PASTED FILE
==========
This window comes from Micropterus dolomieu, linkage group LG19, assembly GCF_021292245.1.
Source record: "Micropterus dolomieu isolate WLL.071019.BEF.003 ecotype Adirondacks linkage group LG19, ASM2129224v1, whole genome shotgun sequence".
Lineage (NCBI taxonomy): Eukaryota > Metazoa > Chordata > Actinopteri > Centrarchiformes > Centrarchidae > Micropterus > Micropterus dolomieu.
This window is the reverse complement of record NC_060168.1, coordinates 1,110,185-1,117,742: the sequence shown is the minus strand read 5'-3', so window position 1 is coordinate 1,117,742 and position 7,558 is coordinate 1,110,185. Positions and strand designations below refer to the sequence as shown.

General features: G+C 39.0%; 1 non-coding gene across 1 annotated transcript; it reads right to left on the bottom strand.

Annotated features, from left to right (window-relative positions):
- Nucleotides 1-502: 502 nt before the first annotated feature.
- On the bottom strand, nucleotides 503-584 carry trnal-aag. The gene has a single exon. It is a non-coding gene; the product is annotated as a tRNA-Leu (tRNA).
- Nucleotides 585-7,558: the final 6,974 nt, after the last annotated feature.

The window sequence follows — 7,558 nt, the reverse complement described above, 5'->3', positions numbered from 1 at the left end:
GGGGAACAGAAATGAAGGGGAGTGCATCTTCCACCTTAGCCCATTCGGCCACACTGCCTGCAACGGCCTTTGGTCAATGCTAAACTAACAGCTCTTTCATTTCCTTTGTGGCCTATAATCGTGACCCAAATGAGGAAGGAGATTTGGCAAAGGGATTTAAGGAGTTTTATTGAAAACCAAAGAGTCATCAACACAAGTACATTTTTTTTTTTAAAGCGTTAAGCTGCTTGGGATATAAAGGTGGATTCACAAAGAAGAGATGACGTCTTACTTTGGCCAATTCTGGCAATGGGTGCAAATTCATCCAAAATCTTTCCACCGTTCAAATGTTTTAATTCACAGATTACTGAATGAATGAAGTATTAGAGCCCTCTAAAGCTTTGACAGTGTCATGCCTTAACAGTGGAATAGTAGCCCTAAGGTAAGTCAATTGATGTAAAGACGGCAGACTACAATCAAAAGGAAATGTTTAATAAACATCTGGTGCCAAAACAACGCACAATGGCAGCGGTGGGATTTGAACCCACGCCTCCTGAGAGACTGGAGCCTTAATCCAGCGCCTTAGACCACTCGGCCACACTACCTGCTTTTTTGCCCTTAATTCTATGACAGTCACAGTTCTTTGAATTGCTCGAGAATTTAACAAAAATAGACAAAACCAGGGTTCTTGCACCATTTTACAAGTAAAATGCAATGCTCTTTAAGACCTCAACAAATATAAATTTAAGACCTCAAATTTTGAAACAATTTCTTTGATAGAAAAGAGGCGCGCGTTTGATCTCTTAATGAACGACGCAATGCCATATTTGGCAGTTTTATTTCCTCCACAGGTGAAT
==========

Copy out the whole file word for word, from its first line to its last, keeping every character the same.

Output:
This window comes from Micropterus dolomieu, linkage group LG19, assembly GCF_021292245.1.
Source record: "Micropterus dolomieu isolate WLL.071019.BEF.003 ecotype Adirondacks linkage group LG19, ASM2129224v1, whole genome shotgun sequence".
Lineage (NCBI taxonomy): Eukaryota > Metazoa > Chordata > Actinopteri > Centrarchiformes > Centrarchidae > Micropterus > Micropterus dolomieu.
This window is the reverse complement of record NC_060168.1, coordinates 1,110,185-1,117,742: the sequence shown is the minus strand read 5'-3', so window position 1 is coordinate 1,117,742 and position 7,558 is coordinate 1,110,185. Positions and strand designations below refer to the sequence as shown.

General features: G+C 39.0%; 1 non-coding gene across 1 annotated transcript; it reads right to left on the bottom strand.

Annotated features, from left to right (window-relative positions):
- Nucleotides 1-502: 502 nt before the first annotated feature.
- On the bottom strand, nucleotides 503-584 carry trnal-aag. The gene has a single exon. It is a non-coding gene; the product is annotated as a tRNA-Leu (tRNA).
- Nucleotides 585-7,558: the final 6,974 nt, after the last annotated feature.

The window sequence follows — 7,558 nt, the reverse complement described above, 5'->3', positions numbered from 1 at the left end:
GGGGAACAGAAATGAAGGGGAGTGCATCTTCCACCTTAGCCCATTCGGCCACACTGCCTGCAACGGCCTTTGGTCAATGCTAAACTAACAGCTCTTTCATTTCCTTTGTGGCCTATAATCGTGACCCAAATGAGGAAGGAGATTTGGCAAAGGGATTTAAGGAGTTTTATTGAAAACCAAAGAGTCATCAACACAAGTACATTTTTTTTTTTAAAGCGTTAAGCTGCTTGGGATATAAAGGTGGATTCACAAAGAAGAGATGACGTCTTACTTTGGCCAATTCTGGCAATGGGTGCAAATTCATCCAAAATCTTTCCACCGTTCAAATGTTTTAATTCACAGATTACTGAATGAATGAAGTATTAGAGCCCTCTAAAGCTTTGACAGTGTCATGCCTTAACAGTGGAATAGTAGCCCTAAGGTAAGTCAATTGATGTAAAGACGGCAGACTACAATCAAAAGGAAATGTTTAATAAACATCTGGTGCCAAAACAACGCACAATGGCAGCGGTGGGATTTGAACCCACGCCTCCTGAGAGACTGGAGCCTTAATCCAGCGCCTTAGACCACTCGGCCACACTACCTGCTTTTTTGCCCTTAATTCTATGACAGTCACAGTTCTTTGAATTGCTCGAGAATTTAACAAAAATAGACAAAACCAGGGTTCTTGCACCATTTTACAAGTAAAATGCAATGCTCTTTAAGACCTCAACAAATATAAATTTAAGACCTCAAATTTTGAAACAATTTCTTTGATAGAAAAGAGGCGCGCGTTTGATCTCTTAATGAACGACGCAATGCCATATTTGGCAGTTTTATTTCCTCCACAGGTGAAT